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COOS COUNTY — Starting this month, 25,000 smart meters are being installed in homes throughout Coos County.

To help educate the public on what this means, Pacific Power held a workshop at The Mill Casino-Hotel on Thursday.

“We’ve been doing these workshops in communities where smart meters are being rolled out, giving people a chance to have questions answered and talk to experts face-to-face,” said Lisa Scholin, public relations contractor on behalf of Pacific Power.

According to a press release, “In all, Pacific Power will replace 590,000 meters in communities across the state from now through fall 2019.”

During the workshop, Regional Business Manager Sam Carter for Pacific Power explained that all of this began two years ago.

“We’ve looked at how we can adopt this technology, which has been around for 15 years,” he said. “It’s not new. We looked at it as helping to increase the efficiency of our business, save cost and keep our rates low.”

In fact, Oregon Energy Green analyst, Jason Turner, stood next to one of the new smart meters and pointed out that 70 million have already been installed throughout the United States. Most of the east coast already has smart meters.

“We skipped the first three versions of the smart meter,” Turner said. “When you hear people talk about them, you hear about fires, but those were the early versions.”

Once installed, these smart meters will send information to Pacific Power once every 45 minutes. Sending that information, Turner said, will take a fraction of a second.

“It’s not a constant conversation with Pacific Power,” he said. “It’s an x-amount of minutes and says that this home used two kilowatts, then three more, or that it didn’t use anything. It doesn’t care if it’s the washing machine. It is just power that was used.”

There are two main benefits for updating the meters. Carter said one major benefit is Pacific Power’s outage response.

“Meters will communicate with us when we have an outage in the area,” he said. “Now we largely rely on people to call when their power is out. We get some calls and have to decipher where the outage is and send a serviceman out to inspect. Now we will know exactly who is out in the area and respond with more information and get the lights on more quickly.”

The other main benefit is that the change will give homeowners more visibility into their electrical usage.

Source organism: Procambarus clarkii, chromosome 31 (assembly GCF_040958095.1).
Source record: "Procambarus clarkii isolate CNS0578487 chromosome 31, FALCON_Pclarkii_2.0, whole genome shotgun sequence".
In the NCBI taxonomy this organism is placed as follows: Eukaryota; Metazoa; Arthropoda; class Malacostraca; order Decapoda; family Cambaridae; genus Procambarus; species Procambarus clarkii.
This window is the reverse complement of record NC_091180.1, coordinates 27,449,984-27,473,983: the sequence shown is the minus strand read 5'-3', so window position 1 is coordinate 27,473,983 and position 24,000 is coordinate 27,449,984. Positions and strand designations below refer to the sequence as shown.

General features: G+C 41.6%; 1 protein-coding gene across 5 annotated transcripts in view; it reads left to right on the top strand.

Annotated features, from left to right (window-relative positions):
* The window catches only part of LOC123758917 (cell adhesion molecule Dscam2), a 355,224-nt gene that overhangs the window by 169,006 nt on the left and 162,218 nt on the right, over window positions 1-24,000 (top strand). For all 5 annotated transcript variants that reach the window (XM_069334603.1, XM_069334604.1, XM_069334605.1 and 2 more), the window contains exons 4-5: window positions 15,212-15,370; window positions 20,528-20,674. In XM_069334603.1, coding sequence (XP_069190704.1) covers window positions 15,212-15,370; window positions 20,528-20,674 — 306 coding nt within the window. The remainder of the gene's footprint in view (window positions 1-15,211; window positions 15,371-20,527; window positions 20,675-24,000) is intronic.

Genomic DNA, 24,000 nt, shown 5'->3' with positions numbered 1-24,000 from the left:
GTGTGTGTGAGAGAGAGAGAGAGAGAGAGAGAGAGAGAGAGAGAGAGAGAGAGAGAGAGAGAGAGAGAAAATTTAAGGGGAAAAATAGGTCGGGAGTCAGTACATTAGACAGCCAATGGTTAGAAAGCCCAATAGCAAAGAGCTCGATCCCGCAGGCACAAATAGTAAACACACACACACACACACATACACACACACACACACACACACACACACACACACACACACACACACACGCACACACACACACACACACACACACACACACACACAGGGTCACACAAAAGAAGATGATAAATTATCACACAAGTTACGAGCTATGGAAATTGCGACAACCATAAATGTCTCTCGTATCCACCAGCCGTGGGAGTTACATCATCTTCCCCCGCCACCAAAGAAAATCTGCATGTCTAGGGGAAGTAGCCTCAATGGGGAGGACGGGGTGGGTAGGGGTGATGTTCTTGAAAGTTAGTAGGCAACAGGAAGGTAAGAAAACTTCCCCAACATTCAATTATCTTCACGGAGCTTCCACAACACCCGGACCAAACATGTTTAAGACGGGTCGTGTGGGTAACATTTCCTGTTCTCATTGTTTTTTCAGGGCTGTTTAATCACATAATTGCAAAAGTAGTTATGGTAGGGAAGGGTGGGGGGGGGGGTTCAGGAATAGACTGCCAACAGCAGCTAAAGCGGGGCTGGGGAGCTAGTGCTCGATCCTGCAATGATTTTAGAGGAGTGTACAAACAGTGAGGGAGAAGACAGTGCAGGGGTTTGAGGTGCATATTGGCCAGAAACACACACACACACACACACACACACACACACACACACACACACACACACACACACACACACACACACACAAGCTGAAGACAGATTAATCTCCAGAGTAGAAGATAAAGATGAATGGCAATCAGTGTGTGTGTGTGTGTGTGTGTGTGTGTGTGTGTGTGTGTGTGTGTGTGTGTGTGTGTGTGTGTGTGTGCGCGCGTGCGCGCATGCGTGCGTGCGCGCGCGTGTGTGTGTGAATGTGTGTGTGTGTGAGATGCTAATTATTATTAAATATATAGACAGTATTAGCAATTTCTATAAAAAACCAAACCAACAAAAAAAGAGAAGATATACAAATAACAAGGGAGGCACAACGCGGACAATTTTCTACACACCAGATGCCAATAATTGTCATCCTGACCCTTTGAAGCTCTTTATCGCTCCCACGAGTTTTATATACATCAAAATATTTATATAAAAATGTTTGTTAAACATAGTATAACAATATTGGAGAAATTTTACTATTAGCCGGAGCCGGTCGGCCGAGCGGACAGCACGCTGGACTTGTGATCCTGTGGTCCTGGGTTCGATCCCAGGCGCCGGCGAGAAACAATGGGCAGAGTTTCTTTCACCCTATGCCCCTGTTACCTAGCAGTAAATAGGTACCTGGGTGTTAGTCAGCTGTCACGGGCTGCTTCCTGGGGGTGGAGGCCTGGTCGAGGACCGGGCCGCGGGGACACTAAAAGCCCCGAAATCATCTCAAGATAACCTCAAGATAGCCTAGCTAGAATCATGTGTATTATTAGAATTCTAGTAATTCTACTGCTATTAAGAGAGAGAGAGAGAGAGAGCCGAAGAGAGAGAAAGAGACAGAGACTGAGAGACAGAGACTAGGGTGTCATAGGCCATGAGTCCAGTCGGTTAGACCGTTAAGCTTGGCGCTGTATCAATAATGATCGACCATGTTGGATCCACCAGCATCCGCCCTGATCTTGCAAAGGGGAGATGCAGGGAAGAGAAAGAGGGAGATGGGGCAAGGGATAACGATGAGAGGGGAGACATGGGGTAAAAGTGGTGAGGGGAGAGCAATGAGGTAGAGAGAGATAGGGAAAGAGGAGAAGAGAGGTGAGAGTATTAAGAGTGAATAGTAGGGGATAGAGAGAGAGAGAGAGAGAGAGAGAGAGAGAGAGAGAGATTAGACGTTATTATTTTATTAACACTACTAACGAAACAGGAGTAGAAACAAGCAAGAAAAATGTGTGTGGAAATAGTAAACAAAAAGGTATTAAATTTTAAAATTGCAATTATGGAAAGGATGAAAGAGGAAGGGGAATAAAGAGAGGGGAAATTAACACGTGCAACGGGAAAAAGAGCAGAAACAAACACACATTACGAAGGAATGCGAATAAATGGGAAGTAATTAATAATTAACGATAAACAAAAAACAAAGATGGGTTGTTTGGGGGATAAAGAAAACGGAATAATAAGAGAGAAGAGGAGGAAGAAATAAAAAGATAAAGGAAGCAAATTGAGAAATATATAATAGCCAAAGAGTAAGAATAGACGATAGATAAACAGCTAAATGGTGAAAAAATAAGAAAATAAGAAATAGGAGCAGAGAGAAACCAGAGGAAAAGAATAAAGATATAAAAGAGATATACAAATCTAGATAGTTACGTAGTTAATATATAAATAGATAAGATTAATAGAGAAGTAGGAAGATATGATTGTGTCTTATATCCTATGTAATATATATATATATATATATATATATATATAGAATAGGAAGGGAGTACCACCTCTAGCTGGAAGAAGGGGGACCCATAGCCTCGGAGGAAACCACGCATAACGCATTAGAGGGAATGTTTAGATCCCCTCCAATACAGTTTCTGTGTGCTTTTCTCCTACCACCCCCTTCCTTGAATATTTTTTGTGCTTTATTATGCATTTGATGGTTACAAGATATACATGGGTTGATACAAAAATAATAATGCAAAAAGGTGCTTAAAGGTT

“When you get your bill, you can see how much energy you used in the last 30 days,” Carter said. “With a smart meter, you can see hour-by-hour how much energy you used and can look back throughout the month. If it spikes, you’ll know that maybe your hot water heater is malfunctioning. Homeowners will be more knowledgeable about their usage.”

Though the change seems positive for customers and Pacific Power, a small gathering of protesters held signs across the street as the workshop took place.

Some told The World they didn’t want to see the smart meters installed due to radio waves and side effects it allegedly causes.

During the workshop, Coos County resident Bruce Beauchamp argued that there may be possible sleep disturbances.

However, Carter was aware of these concerns and of the protesters, saying that Pacific Power has heard from customers about this and it is partly what led to the event.

“The health of our customers is utmost,” he said. “We aren’t going to install something that will harm their health. The meters transport low-frequency waves, but have a station here at the workshop showing it to be less than other appliances like cell phones, microwaves, baby monitors and internet hot spots.”

Smart meter installations will continue for another three to four months in Coos County.

“The physical changing of the meter is less than five minutes and does require a short outage,” Carter said. “It is unplugging the old meter and plugging the new one in. It takes time because the installer will knock on the door, get in touch with the homeowner if they’re home and let them shut down appliances they have.”

For more information, call 866-869-8520.

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Reporter Jillian Ward can be reached at 541-269-1222, ext. 235, or by email at Follow her on Twitter: @JE_Wardwriter.